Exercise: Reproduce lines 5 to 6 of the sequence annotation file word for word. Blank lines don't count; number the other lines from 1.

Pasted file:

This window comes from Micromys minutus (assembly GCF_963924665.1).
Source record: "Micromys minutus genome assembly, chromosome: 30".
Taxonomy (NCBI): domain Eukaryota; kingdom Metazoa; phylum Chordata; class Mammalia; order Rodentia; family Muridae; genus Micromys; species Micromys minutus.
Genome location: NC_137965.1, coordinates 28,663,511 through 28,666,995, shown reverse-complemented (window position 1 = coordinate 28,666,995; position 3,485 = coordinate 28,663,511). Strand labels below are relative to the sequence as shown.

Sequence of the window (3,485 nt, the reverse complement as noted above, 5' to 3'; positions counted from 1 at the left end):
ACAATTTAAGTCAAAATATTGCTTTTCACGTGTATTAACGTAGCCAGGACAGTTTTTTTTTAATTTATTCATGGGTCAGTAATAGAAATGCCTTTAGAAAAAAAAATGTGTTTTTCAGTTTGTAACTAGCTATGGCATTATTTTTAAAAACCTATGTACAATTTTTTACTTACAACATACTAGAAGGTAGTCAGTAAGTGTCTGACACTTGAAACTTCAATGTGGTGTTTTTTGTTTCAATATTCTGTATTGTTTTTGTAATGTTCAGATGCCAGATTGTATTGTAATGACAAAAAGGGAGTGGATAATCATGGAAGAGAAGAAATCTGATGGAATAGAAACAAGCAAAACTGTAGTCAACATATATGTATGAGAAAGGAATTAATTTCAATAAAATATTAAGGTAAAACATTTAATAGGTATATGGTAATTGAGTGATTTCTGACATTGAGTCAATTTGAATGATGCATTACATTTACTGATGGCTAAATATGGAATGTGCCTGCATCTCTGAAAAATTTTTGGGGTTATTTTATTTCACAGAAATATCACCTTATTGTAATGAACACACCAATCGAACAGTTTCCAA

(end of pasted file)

Sequence of the window (3,485 nt, the reverse complement as noted above, 5' to 3'; positions counted from 1 at the left end):
ACAATTTAAGTCAAAATATTGCTTTTCACGTGTATTAACGTAGCCAGGACAGTTTTTTTTTAATTTATTCATGGGTCAGTAATAGAAATGCCTTTAGAAAAAAAAATGTGTTTTTCAGTTTGTAACTAGCTATGGCATTATTTTTAAAAACCTATGTACAATTTTTTACTTACAACATACTAGAAGGTAGTCAGTAAGTGTCTGACACTTGAAACTTCAATGTGGTGTTTTTTGTTTCAATATTCTGTATTGTTTTTGTAATGTTCAGATGCCAGATTGTATTGTAATGACAAAAAGGGAGTGGATAATCATGGAAGAGAAGAAATCTGATGGAATAGAAACAAGCAAAACTGTAGTCAACATATATGTATGAGAAAGGAATTAATTTCAATAAAATATTAAGGTAAAACATTTAATAGGTATATGGTAATTGAGTGATTTCTGACATTGAGTCAATTTGAATGATGCATTACATTTACTGATGGCTAAATATGGAATGTGCCTGCATCTCTGAAAAATTTTTGGGGTTATTTTATTTCACAGAAATATCACCTTATTGTAATGAACACACCAATCGAACAGTTTCCAA